Langford was an amateur free agent signee of the Pirates in 1973. He pitched impressively in all stops and climbed the ladder quickly, making his ML debut in 1976 after going 9-5 at AAA Charleston. He immediately went into the A’s rotation in 1977 and was hit hard, dropping 19 games. He struggled the next two years but found great success when Billy Martin took over in Oakland in 1980. Langford won 19 games and lost 12. He completed a league leading 28 of his starts in 1980 after completing just 24 in the previous three years combined. He led the league in complete games and won 12 contests in the strike shortened season in 1981. Arm trouble set in and the soft tosser never recovered, going just 4-19 in his final four seasons.
I can’t write or think about Medich without thinking of Willie Randolph. In December 1975, the Bucs traded Randolph, Ken Brett and Dock Ellis to the Yanks for Medich. Bad trade. He was a 30th round pick of the Bombers in 1970, hailing from Aliquippa, PA – the birthplace of Pistol Pete Maravich. Medich won 33 games in his first two years in Pinstripes. After falling to a 16-16 record in 1975, the Yanks traded him. In his only season in Pittsburgh, Medich was a pedestrian 8-11 with a league average ERA. He had a couple of good years in Texas toward the end of his career, but his three best years were the three he spent in NY. Overall, his career winning percentage is better than Nolan Ryan’s. He came about his nickname honestly as he earned a medical degree from Pitt during off seasons from baseball and later practiced sports medicine.
Like Medich, Page began his career quickly and then fizzled out. Page was runner up to Eddie Murray for rookie of the year in 1977, finishing fourth in the AL in OPS and second in steals while hitting better than .300. He also had the most errors of any AL OF. He never duplicated the season he had as a rookie, though 1978 was solid. He earned 50 of his 70 career win shares in his first two seasons. Page has worked as an ML coach in recent years.
Of the trades examined so far, this one by far is the toughest one to justify. I can’t call this a good trade. But it is not nearly as bad as the trade that brought Medich to Pittsburgh in the first place. The following table has the Win Shares for the various players involved in the trade from 1977, the first year after the trade, to 1990, when the last active player from this trade last appeared in the Show. I’m removing Helms and his one Win Share from 1977 for the sake of space.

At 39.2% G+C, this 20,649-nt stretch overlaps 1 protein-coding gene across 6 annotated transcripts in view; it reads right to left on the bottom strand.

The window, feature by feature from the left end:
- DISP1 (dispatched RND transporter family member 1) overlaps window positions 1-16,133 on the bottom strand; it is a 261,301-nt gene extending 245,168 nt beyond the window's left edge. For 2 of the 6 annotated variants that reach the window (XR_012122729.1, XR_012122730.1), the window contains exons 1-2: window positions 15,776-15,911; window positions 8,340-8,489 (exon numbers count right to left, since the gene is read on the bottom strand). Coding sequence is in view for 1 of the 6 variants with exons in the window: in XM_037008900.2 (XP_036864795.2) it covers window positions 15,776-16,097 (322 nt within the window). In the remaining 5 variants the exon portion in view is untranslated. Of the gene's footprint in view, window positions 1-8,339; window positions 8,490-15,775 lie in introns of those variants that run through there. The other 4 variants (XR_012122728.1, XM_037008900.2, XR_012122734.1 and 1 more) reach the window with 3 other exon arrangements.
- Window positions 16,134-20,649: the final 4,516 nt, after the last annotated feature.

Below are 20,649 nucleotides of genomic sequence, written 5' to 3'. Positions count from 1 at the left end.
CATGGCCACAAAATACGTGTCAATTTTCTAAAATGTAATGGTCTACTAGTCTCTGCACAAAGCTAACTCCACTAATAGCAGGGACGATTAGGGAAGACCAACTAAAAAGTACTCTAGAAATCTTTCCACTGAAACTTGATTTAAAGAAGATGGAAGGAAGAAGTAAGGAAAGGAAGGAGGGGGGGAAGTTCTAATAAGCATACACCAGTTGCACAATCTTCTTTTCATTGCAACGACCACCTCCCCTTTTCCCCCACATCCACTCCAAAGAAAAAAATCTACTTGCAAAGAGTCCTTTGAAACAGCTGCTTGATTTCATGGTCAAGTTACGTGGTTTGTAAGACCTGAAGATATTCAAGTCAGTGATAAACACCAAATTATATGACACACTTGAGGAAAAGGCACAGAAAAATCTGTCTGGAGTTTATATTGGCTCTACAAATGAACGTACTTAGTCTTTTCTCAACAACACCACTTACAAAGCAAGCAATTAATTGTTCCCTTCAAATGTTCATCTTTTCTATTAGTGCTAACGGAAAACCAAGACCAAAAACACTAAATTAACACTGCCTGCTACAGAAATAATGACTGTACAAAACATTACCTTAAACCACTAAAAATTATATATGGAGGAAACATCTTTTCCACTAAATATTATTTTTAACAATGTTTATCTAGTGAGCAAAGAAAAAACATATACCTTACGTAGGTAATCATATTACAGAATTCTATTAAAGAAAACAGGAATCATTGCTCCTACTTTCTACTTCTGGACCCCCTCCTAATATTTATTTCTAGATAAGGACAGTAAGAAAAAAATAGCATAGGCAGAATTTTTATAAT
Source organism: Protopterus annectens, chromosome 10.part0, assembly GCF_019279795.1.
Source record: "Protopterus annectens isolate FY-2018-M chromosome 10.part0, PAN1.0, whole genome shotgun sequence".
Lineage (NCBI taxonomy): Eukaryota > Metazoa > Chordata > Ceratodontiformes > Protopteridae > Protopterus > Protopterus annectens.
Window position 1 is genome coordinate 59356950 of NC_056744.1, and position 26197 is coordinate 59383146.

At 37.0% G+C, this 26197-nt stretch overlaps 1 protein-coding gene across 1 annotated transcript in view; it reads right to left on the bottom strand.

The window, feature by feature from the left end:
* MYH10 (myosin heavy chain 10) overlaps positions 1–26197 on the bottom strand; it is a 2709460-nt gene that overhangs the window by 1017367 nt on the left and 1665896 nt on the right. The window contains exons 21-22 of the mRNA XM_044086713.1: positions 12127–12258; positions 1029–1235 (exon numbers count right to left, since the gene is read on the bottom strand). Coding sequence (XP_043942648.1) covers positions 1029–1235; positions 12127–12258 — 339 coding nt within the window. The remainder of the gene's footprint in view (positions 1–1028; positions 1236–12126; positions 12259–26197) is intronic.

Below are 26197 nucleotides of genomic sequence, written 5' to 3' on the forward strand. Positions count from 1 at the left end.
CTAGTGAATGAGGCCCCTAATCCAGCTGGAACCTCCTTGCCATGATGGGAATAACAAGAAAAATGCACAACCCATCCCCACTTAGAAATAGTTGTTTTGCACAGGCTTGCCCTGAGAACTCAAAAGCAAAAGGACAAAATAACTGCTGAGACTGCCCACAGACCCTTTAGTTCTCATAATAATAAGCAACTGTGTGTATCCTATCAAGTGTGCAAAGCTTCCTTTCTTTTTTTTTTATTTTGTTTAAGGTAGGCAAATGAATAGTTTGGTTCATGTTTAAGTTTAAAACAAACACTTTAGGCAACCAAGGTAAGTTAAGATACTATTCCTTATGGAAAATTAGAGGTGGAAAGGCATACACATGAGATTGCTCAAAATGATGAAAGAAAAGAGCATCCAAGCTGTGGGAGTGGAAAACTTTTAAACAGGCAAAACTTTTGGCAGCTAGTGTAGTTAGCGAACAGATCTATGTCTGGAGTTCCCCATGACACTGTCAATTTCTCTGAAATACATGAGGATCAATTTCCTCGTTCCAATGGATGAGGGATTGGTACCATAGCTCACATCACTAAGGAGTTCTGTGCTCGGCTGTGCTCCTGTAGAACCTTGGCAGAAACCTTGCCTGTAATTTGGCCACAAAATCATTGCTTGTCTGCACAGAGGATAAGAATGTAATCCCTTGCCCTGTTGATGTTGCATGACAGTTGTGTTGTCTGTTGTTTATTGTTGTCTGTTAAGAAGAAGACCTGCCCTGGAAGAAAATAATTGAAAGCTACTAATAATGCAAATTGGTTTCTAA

This is a tough trade to justify. Again, not a terrible trade. But, on paper I think the Pirates gave up too much to get Garner. Part of me wonders what would’ve happened if the Galbreaths had anted up and paid Hebner instead of letting him walk. What if Stennett hadn’t broken his leg? What if the Bucs never acquired Madlock in June 1979? Really, if somebody told me the Pirates would win the World Series in 2009 and then five years later go into a massive three year funk, I would be happy. Winning a World Series does that to you (or so I remember). So, yep, the Pirates overpaid for Garner, but I say it was worth it. Having Langford in the rotation in the early 1980s would’ve been great. Having Armas’ bat in left when Bill Robinson and John Milner went downhill would’ve been nice.
One more thing to look at. Bill James in his most recent Historical Baseball Abstract makes the point that the Pirates went three decades straight with a Top 100 second baseman playing for them. Bill Mazeroski gave way to Dave Cash. Cash was traded to make space for the quick rising Stennett. When he was injured, Garner moved over to 2B. The Bucs got Ray from Houston for Garner and he stayed until 1987 when he was foolishly sent to California. Here’s a Win Share table comparing the production from Garner and Ray in Pittsburgh to Armas’ career. Somewhat surprisingly, the Buccos second baseman out-produced Armas for his career. In 1981 Garner and Ray combined for 9 Win Shares. I’m giving the Pirates seven of them. Ray earned 14 Win Shares in 1987 and I’m crediting Pittsburgh with seven of them. Why am I looking at this? It’s simple: I like Johnny Ray.